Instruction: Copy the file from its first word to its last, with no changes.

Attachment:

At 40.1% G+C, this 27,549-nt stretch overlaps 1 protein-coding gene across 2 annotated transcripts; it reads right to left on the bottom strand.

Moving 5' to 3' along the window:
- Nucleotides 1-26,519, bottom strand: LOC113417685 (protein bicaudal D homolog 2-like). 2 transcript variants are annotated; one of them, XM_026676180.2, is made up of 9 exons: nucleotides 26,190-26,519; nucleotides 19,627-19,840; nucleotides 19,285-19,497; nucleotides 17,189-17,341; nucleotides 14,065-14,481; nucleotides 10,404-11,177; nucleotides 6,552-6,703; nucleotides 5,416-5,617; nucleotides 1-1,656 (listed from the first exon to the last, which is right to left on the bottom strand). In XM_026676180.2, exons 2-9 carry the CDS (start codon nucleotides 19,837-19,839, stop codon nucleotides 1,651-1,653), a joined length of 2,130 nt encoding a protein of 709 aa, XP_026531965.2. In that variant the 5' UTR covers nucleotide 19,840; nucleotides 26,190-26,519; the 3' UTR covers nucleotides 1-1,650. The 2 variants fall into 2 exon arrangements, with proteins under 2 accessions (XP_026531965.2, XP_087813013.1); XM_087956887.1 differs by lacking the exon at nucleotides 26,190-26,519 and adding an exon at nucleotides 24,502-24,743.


At 40.1% G+C, this 27,549-nt stretch overlaps 1 protein-coding gene across 2 annotated transcripts; it reads right to left on the bottom strand.

Moving 5' to 3' along the window:
- Nucleotides 1-26,519, bottom strand: LOC113417685 (protein bicaudal D homolog 2-like). 2 transcript variants are annotated; one of them, XM_026676180.2, is made up of 9 exons: nucleotides 26,190-26,519; nucleotides 19,627-19,840; nucleotides 19,285-19,497; nucleotides 17,189-17,341; nucleotides 14,065-14,481; nucleotides 10,404-11,177; nucleotides 6,552-6,703; nucleotides 5,416-5,617; nucleotides 1-1,656 (listed from the first exon to the last, which is right to left on the bottom strand). In XM_026676180.2, exons 2-9 carry the CDS (start codon nucleotides 19,837-19,839, stop codon nucleotides 1,651-1,653), a joined length of 2,130 nt encoding a protein of 709 aa, XP_026531965.2. In that variant the 5' UTR covers nucleotide 19,840; nucleotides 26,190-26,519; the 3' UTR covers nucleotides 1-1,650. The 2 variants fall into 2 exon arrangements, with proteins under 2 accessions (XP_026531965.2, XP_087813013.1); XM_087956887.1 differs by lacking the exon at nucleotides 26,190-26,519 and adding an exon at nucleotides 24,502-24,743.